SD Apartment Rents Hitting New Highs as Vacancies Decline

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By Thor Kamban Biberman, The Daily Transcript

Wednesday, April 1, 2015

The average monthly residential rent in San Diego County is pushing $1,600 per month, while vacancy is at its lowest point since 2008.

MarketPointe Realty Advisors reported that at the time of its March 2015 audit, the average monthly rent here was $1,575, compared to $1,448 per month in the like month a year earlier.

Russell Valone, MarketPointe president, said while the rents have hit new highs and vacancies are declining, considerably fewer people are doubling up in apartments today than five years ago.

Valone also said renters shouldn't be scared by the $1,575 figure.

"You can't just look at the average rent overall; you need to look at apartments that were constructed pre-1998. Those are renting for $1,429," Valone said.

The average vacancy rate hit 2.51 percent in March, dipping below 3 percent for the first time since 2008. The rate had been hovering in the 4.5 to 5 percent range earlier in the decade.

The late 1990s was the last time the vacancy rates were in the 2 percent ranges. A 5 percent vacancy rate is considered to be ideal.

The March vacancy rate is despite six new apartment developments totaling 1,290 new units opened since last September's audit.

The most recent apartment properties currently leasing include H.G. Fenton's 96-unit Urbana development in the East Village.

Recently, 27 units were available. The Urbana units range from 400 to 1,208 square feet and the rents currently range from $1,600 to $3,125 per month.

The average rent was $1,997 per month as of the March survey.

The next highest rents are in the North Coastal submarket with a $1,920 average. The East County, which has a preponderance of older units, avarages $1,286.

Leasing also got under way earlier this year at Alliance Residential's 340-unit Broadstone Corsair development in the San Diego Spectrum in Kearny Mesa.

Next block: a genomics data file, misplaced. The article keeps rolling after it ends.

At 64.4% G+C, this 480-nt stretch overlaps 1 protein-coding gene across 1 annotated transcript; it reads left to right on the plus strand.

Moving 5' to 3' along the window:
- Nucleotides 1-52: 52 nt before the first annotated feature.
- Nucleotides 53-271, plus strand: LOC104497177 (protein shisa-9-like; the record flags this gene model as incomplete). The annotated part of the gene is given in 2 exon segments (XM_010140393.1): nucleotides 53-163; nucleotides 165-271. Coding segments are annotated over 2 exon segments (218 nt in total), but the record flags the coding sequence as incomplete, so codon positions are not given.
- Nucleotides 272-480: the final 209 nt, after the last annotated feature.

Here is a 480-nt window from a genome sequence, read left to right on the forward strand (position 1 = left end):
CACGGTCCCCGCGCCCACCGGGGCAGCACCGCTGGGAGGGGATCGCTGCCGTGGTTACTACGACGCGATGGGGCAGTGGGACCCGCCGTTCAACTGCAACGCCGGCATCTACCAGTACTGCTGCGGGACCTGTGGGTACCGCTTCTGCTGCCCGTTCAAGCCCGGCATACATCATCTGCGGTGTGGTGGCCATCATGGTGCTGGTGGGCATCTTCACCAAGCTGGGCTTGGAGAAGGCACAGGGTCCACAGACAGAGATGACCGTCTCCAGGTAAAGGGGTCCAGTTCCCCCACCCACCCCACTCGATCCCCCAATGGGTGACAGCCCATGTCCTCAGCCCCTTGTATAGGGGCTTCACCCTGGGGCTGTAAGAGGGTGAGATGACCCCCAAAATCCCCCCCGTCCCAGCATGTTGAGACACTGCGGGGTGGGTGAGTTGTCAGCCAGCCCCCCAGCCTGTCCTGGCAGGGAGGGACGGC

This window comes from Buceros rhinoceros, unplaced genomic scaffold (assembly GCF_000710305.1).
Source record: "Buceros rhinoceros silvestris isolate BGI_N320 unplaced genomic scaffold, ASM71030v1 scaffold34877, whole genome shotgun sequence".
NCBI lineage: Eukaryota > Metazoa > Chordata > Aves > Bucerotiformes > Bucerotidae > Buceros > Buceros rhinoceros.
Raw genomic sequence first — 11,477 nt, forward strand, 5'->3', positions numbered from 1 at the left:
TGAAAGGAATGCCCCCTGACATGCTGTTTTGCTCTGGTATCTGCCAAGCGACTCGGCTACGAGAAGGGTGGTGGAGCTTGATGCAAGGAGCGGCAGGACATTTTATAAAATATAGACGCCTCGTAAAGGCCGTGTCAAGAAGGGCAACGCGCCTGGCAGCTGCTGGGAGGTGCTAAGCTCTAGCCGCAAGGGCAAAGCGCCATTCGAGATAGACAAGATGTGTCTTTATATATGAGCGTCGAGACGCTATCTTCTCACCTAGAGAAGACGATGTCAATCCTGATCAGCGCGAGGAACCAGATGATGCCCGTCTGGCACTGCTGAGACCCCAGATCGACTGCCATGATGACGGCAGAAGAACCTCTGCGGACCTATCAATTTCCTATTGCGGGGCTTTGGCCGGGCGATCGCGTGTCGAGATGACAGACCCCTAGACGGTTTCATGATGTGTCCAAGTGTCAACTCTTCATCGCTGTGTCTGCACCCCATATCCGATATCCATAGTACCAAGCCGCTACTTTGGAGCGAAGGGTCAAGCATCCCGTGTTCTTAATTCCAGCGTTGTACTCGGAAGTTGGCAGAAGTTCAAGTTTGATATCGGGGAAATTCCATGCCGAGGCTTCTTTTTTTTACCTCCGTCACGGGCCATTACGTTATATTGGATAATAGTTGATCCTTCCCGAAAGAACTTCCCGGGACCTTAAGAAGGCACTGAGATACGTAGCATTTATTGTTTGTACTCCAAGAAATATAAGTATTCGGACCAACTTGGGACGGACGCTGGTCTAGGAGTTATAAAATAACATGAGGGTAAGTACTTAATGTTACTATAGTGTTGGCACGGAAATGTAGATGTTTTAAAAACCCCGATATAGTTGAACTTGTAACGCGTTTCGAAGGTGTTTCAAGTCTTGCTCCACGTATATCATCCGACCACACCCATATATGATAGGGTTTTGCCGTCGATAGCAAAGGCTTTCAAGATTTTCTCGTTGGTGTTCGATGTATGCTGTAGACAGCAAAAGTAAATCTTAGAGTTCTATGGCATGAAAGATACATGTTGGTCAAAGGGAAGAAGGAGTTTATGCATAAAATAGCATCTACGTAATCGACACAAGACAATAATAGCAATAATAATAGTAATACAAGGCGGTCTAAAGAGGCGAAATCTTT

That development features 648 to 1,251-square-foot units with rents ranging from $1,860 to $2,952. Sixty-one units had been leased at the time of the survey.

A third apartment property that opened for lease earlier this year was West Park at Civita, a Sudberry Properties development of 89 units ranging from 546 to 1,045 square feet and renting for $1,610 to $2,460.

According to Xpera Group's Alan Nevin, while luxury units and subsidized units continue to be constructed, virtually nothing is being built in the middle.

Valone said apartments with three bedroom floor plans are highly coveted, but the demand isn't being met.

"We're seeing more families going into two-bedroom units," Valone said. "Some of the townhomes that became rentals have three-bedroom floor plans, however."

Valone said although studio apartments also generally aren't being built, so-called junior units are a hybrid of a studio and one-bedroom apartment.

While luxury units are leasing well, MarketPointe said "vacancy rates are the tightest among older more affordable complexes where averages under 2 percent and even zero are not uncommon."

The vacancy rates range from a low of 1.53 percent along the state Route 78 corridor to 3.74 percent in central San Diego.

Downtown San Diego's March average is at 5.1 percent.

MarketPointe said there have been 31,627 new rental units added to the San Diego County rental marketplace since 1998.

Of those, 29,950 units or more than 95 percent have been absorbed.

Not all of these units remain in the rental inventory, however; some have been converted to for-sale units.

A total of 10,057 units, in 50 projects, have been identified as future market rate rental housing developments in San Diego County.

San Diego's central area will be the most active submarket with 5,392 units in the entitlement process, MarketPointe wrote.

The East County, Interstate 15 corridor and Highway 78 corridor submarkets each have fewer than 1,000 units in the pipeline.

Topics: Alan Nevin, CM/Development Services, RE, San Diego, Market Research


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